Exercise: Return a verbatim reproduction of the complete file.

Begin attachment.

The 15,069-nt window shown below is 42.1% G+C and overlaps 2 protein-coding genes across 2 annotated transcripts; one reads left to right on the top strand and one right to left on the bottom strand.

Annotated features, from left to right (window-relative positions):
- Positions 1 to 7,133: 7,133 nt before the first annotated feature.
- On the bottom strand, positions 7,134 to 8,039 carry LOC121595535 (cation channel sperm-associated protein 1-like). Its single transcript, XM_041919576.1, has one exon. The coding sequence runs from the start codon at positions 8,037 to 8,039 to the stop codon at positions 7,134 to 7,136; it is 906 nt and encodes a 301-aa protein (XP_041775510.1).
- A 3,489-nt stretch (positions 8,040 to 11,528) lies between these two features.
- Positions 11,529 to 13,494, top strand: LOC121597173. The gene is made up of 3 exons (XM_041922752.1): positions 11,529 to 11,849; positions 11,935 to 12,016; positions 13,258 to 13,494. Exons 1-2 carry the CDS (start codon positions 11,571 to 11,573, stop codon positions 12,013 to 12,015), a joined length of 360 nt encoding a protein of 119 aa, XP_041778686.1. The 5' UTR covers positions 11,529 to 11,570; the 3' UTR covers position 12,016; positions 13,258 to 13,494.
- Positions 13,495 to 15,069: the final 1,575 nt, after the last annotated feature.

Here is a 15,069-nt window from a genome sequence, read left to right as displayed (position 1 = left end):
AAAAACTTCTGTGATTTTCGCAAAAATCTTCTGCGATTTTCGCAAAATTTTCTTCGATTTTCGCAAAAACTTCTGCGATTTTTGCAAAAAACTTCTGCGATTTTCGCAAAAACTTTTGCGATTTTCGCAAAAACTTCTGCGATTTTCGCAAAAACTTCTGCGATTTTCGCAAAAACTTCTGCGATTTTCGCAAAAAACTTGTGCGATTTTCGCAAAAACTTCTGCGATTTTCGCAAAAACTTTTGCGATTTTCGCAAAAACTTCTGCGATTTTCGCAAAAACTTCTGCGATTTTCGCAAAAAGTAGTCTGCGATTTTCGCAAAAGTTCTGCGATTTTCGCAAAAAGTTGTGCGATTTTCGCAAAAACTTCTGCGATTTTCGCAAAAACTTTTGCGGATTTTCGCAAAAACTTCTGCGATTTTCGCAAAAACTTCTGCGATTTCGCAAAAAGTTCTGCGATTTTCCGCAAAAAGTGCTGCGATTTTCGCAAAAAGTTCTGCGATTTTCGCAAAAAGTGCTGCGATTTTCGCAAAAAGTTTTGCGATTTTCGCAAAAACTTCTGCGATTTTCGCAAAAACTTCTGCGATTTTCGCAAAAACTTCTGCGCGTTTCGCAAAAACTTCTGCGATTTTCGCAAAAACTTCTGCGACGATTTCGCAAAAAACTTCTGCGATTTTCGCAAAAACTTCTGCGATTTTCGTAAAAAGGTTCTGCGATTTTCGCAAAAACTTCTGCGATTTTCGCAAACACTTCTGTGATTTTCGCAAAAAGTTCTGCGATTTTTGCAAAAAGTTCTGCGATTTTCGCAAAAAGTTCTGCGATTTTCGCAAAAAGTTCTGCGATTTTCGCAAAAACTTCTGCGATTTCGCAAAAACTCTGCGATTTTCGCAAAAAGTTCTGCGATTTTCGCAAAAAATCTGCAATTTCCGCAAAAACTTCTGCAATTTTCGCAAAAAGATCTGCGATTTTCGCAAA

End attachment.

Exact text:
The 15,069-nt window shown below is 42.1% G+C and overlaps 2 protein-coding genes across 2 annotated transcripts; one reads left to right on the top strand and one right to left on the bottom strand.

Annotated features, from left to right (window-relative positions):
- Positions 1 to 7,133: 7,133 nt before the first annotated feature.
- On the bottom strand, positions 7,134 to 8,039 carry LOC121595535 (cation channel sperm-associated protein 1-like). Its single transcript, XM_041919576.1, has one exon. The coding sequence runs from the start codon at positions 8,037 to 8,039 to the stop codon at positions 7,134 to 7,136; it is 906 nt and encodes a 301-aa protein (XP_041775510.1).
- A 3,489-nt stretch (positions 8,040 to 11,528) lies between these two features.
- Positions 11,529 to 13,494, top strand: LOC121597173. The gene is made up of 3 exons (XM_041922752.1): positions 11,529 to 11,849; positions 11,935 to 12,016; positions 13,258 to 13,494. Exons 1-2 carry the CDS (start codon positions 11,571 to 11,573, stop codon positions 12,013 to 12,015), a joined length of 360 nt encoding a protein of 119 aa, XP_041778686.1. The 5' UTR covers positions 11,529 to 11,570; the 3' UTR covers position 12,016; positions 13,258 to 13,494.
- Positions 13,495 to 15,069: the final 1,575 nt, after the last annotated feature.

Here is a 15,069-nt window from a genome sequence, read left to right as displayed (position 1 = left end):
AAAAACTTCTGTGATTTTCGCAAAAATCTTCTGCGATTTTCGCAAAATTTTCTTCGATTTTCGCAAAAACTTCTGCGATTTTTGCAAAAAACTTCTGCGATTTTCGCAAAAACTTTTGCGATTTTCGCAAAAACTTCTGCGATTTTCGCAAAAACTTCTGCGATTTTCGCAAAAACTTCTGCGATTTTCGCAAAAAACTTGTGCGATTTTCGCAAAAACTTCTGCGATTTTCGCAAAAACTTTTGCGATTTTCGCAAAAACTTCTGCGATTTTCGCAAAAACTTCTGCGATTTTCGCAAAAAGTAGTCTGCGATTTTCGCAAAAGTTCTGCGATTTTCGCAAAAAGTTGTGCGATTTTCGCAAAAACTTCTGCGATTTTCGCAAAAACTTTTGCGGATTTTCGCAAAAACTTCTGCGATTTTCGCAAAAACTTCTGCGATTTCGCAAAAAGTTCTGCGATTTTCCGCAAAAAGTGCTGCGATTTTCGCAAAAAGTTCTGCGATTTTCGCAAAAAGTGCTGCGATTTTCGCAAAAAGTTTTGCGATTTTCGCAAAAACTTCTGCGATTTTCGCAAAAACTTCTGCGATTTTCGCAAAAACTTCTGCGCGTTTCGCAAAAACTTCTGCGATTTTCGCAAAAACTTCTGCGACGATTTCGCAAAAAACTTCTGCGATTTTCGCAAAAACTTCTGCGATTTTCGTAAAAAGGTTCTGCGATTTTCGCAAAAACTTCTGCGATTTTCGCAAACACTTCTGTGATTTTCGCAAAAAGTTCTGCGATTTTTGCAAAAAGTTCTGCGATTTTCGCAAAAAGTTCTGCGATTTTCGCAAAAAGTTCTGCGATTTTCGCAAAAACTTCTGCGATTTCGCAAAAACTCTGCGATTTTCGCAAAAAGTTCTGCGATTTTCGCAAAAAATCTGCAATTTCCGCAAAAACTTCTGCAATTTTCGCAAAAAGATCTGCGATTTTCGCAAA